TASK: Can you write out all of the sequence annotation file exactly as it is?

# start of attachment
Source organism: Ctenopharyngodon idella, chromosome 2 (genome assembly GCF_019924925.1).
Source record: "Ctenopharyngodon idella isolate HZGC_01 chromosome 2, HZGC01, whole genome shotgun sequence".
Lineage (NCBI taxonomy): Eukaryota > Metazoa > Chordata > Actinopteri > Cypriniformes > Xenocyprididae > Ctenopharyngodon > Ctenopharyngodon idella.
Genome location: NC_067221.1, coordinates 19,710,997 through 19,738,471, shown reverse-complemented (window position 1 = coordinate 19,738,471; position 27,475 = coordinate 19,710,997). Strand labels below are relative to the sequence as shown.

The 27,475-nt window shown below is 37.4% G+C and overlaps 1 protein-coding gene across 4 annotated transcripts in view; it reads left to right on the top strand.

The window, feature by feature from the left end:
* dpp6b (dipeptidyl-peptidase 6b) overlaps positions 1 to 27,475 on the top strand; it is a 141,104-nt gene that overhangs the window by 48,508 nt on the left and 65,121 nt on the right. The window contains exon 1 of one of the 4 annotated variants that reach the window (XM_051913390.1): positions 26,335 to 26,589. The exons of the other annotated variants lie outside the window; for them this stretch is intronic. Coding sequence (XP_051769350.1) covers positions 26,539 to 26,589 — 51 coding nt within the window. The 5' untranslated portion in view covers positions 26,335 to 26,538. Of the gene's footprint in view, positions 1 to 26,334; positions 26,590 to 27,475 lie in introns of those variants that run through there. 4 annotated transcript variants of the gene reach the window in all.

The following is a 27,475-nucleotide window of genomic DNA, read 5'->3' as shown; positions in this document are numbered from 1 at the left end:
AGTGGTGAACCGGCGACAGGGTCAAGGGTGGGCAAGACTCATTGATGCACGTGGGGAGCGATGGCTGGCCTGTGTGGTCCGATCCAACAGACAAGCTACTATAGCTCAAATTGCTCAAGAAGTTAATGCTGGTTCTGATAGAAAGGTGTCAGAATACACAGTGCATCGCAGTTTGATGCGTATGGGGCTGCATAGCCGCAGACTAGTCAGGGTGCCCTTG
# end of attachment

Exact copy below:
Source organism: Ctenopharyngodon idella, chromosome 2 (genome assembly GCF_019924925.1).
Source record: "Ctenopharyngodon idella isolate HZGC_01 chromosome 2, HZGC01, whole genome shotgun sequence".
Lineage (NCBI taxonomy): Eukaryota > Metazoa > Chordata > Actinopteri > Cypriniformes > Xenocyprididae > Ctenopharyngodon > Ctenopharyngodon idella.
Genome location: NC_067221.1, coordinates 19,710,997 through 19,738,471, shown reverse-complemented (window position 1 = coordinate 19,738,471; position 27,475 = coordinate 19,710,997). Strand labels below are relative to the sequence as shown.

The 27,475-nt window shown below is 37.4% G+C and overlaps 1 protein-coding gene across 4 annotated transcripts in view; it reads left to right on the top strand.

The window, feature by feature from the left end:
* dpp6b (dipeptidyl-peptidase 6b) overlaps positions 1 to 27,475 on the top strand; it is a 141,104-nt gene that overhangs the window by 48,508 nt on the left and 65,121 nt on the right. The window contains exon 1 of one of the 4 annotated variants that reach the window (XM_051913390.1): positions 26,335 to 26,589. The exons of the other annotated variants lie outside the window; for them this stretch is intronic. Coding sequence (XP_051769350.1) covers positions 26,539 to 26,589 — 51 coding nt within the window. The 5' untranslated portion in view covers positions 26,335 to 26,538. Of the gene's footprint in view, positions 1 to 26,334; positions 26,590 to 27,475 lie in introns of those variants that run through there. 4 annotated transcript variants of the gene reach the window in all.

The following is a 27,475-nucleotide window of genomic DNA, read 5'->3' as shown; positions in this document are numbered from 1 at the left end:
AGTGGTGAACCGGCGACAGGGTCAAGGGTGGGCAAGACTCATTGATGCACGTGGGGAGCGATGGCTGGCCTGTGTGGTCCGATCCAACAGACAAGCTACTATAGCTCAAATTGCTCAAGAAGTTAATGCTGGTTCTGATAGAAAGGTGTCAGAATACACAGTGCATCGCAGTTTGATGCGTATGGGGCTGCATAGCCGCAGACTAGTCAGGGTGCCCTTG